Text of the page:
5 Characteristics of a Customer Focused CEO

CEOs have a lot of responsibility. From building and growing teams, developing a product, making sure you have enough funding or profit for payroll, helping team members learn and develop, and more, it’s not the glamorized and jet-setting role you might see in movies.

Often with startups and small businesses, the CEO is the very first customer support hire. When you’re validating your idea and just getting started, you’re the one responding to customer emails and picking up the phone. As your company grows, it makes sense to fire yourself from this role and hire someone who can do it even better — but you can’t lose touch.

Through our time working and leading customer support teams and working with clients around the world, we’ve identified 5 characteristics of a customer-focused CEO. Do you practice these?:

  • Views customer support as an opportunity to maximize, not a cost to minimize
  • ✅ Empowers teams to collaborate on behalf of customers
  • ✅ Takes the time to engage with customers
  • ✅ Communicates short term and long term vision
  • ✅ Guides employees and decisions using team values

Below, we’ve taken examples from two different CEOs demonstrating each characteristic on social media, in blog posts, through organizational decisions, and more. We hope it’s helpful to see these in action!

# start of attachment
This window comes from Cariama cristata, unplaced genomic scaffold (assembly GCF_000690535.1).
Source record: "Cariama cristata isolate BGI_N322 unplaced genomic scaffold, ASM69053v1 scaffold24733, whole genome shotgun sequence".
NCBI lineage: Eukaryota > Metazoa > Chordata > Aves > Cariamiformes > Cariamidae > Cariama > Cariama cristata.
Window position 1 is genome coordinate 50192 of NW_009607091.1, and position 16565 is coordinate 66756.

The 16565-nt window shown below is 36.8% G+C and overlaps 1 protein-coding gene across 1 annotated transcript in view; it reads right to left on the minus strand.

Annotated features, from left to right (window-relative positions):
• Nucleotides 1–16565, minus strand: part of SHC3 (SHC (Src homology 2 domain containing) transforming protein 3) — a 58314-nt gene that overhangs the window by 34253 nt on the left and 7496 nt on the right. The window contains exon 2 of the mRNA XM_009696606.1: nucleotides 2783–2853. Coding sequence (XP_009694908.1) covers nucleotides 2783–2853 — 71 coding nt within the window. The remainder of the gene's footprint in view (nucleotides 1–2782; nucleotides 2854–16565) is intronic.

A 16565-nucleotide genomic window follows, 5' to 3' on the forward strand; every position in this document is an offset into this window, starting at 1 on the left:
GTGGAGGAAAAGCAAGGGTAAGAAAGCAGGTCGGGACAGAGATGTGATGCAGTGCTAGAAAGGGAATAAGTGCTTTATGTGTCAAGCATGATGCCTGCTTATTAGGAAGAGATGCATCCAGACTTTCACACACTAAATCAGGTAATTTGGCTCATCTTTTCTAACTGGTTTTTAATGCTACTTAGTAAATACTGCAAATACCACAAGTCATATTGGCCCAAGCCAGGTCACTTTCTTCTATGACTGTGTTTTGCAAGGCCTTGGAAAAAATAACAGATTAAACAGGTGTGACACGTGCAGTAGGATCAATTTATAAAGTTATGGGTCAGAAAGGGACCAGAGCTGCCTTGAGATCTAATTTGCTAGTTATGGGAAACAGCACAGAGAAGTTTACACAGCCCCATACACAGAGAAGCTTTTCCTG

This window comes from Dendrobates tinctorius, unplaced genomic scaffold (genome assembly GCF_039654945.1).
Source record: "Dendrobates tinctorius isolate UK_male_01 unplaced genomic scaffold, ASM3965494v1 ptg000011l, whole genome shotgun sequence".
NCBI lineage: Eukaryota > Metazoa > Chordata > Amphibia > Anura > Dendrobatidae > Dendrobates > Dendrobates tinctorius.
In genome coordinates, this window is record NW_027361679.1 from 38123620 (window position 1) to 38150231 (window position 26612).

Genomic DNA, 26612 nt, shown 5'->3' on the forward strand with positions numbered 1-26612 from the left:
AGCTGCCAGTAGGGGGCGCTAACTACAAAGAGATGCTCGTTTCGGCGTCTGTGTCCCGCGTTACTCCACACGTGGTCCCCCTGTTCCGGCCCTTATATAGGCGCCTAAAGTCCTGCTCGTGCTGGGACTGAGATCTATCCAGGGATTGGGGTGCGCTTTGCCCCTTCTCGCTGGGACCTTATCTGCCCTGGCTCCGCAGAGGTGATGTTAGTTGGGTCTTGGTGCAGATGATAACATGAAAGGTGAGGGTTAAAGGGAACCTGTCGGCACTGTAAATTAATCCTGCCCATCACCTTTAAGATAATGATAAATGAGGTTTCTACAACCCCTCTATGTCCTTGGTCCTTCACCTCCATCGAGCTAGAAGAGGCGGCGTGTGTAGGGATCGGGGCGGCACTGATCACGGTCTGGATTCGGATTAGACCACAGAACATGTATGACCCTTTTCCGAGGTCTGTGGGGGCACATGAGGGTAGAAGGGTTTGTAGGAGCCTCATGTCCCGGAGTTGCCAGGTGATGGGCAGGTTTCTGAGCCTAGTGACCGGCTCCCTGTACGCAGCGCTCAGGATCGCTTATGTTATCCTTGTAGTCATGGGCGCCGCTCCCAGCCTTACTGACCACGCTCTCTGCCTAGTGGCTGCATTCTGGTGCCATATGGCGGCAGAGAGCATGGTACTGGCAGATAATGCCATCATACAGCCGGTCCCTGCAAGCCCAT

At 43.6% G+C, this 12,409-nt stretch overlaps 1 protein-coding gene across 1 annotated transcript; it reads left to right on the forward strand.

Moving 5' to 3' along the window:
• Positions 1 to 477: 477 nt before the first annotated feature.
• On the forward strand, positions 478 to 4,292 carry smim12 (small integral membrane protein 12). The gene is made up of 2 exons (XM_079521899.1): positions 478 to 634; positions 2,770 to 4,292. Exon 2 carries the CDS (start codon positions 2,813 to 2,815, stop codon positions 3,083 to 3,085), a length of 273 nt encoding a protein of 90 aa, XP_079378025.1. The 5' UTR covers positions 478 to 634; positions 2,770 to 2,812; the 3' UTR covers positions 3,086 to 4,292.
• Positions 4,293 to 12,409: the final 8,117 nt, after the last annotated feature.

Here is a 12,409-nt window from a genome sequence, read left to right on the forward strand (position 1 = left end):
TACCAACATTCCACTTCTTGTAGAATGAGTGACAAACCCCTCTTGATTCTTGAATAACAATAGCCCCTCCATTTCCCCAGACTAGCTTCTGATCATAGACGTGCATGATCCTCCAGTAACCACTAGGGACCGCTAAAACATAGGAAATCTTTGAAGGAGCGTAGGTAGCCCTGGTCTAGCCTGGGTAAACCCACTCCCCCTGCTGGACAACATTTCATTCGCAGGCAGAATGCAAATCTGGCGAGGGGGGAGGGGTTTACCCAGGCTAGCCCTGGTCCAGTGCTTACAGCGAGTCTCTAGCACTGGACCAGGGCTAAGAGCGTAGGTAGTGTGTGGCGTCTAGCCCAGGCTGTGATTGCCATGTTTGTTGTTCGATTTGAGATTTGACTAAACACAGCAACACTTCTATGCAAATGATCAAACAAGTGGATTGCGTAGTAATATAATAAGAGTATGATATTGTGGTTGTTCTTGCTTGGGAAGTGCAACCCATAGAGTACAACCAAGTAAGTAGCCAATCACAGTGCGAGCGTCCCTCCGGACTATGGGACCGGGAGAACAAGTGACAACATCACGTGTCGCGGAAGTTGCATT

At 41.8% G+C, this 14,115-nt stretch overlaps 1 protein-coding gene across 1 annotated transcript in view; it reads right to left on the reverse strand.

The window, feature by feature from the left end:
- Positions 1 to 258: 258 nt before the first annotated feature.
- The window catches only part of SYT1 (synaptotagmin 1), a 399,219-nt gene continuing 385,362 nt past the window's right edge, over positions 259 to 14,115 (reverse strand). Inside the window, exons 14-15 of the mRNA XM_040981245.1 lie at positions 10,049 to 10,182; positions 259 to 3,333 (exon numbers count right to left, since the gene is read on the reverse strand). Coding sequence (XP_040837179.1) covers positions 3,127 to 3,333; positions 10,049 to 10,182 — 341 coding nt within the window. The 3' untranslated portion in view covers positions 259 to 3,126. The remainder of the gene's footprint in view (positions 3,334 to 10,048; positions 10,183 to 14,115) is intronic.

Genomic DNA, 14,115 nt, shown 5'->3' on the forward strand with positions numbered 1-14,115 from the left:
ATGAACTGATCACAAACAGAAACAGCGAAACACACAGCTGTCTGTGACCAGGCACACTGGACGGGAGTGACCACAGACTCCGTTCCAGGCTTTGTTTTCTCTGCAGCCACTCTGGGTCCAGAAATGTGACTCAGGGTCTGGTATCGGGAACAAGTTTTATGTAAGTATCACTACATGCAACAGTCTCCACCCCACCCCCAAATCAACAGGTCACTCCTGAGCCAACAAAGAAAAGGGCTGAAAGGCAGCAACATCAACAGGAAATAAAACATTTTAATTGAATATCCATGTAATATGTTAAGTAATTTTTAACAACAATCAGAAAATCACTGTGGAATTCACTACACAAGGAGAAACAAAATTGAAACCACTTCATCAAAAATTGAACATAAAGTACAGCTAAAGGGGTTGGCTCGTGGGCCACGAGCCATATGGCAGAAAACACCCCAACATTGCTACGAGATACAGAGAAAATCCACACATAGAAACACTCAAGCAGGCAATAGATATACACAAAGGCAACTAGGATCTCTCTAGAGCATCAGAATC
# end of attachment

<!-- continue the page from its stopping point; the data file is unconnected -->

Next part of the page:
Views customer support as an opportunity to maximize, not a cost to minimize

Example #1

Buffer is a software that offers a number of tools to manage social media. They’re also known for their transparency and progressive culture. In a recent blog post, ‘The Next Evolution of Transparent Salaries: Our New Remote-First Formula and Updated Salary Calculator’ they address their salary formula. Deciding the average salaries for Advocacy (support) team members is below what they think it should be, Buffer added a role multiplier to their salary formula to address this. By offering a higher salary for the work of the Advocacy team members they quite explicitly let the team know that the work of these team members is more than just replying to a queue of emails. Here’s an excerpt from that blog post:

A screenshot from a blog post by Buffer explaining their salary formula.

Example #2

Katrina Lake, the CEO of Stitch Fix takes to Twitter to recognize their client experience and stylist teams. By publicly celebrating the work these teams are doing, she reinforces their importance and value to the larger team.Screenshot of a tweet by Katrina Lake

Empowers teams to collaborate on behalf of customers

Example #1

It takes an intentional effort to combat silos that easily creep into growing teams. In a recent study, Walker identified companies that recently experienced double-digit growth and compared their CEOs to those at companies with little or no growth. One of the characteristics they identified in their study of over 550 CEOs is ‘coordinates across silos’. Mailchimp has bridged the gap between their support teams and product teams with the roles of technical advisors and support product analysts: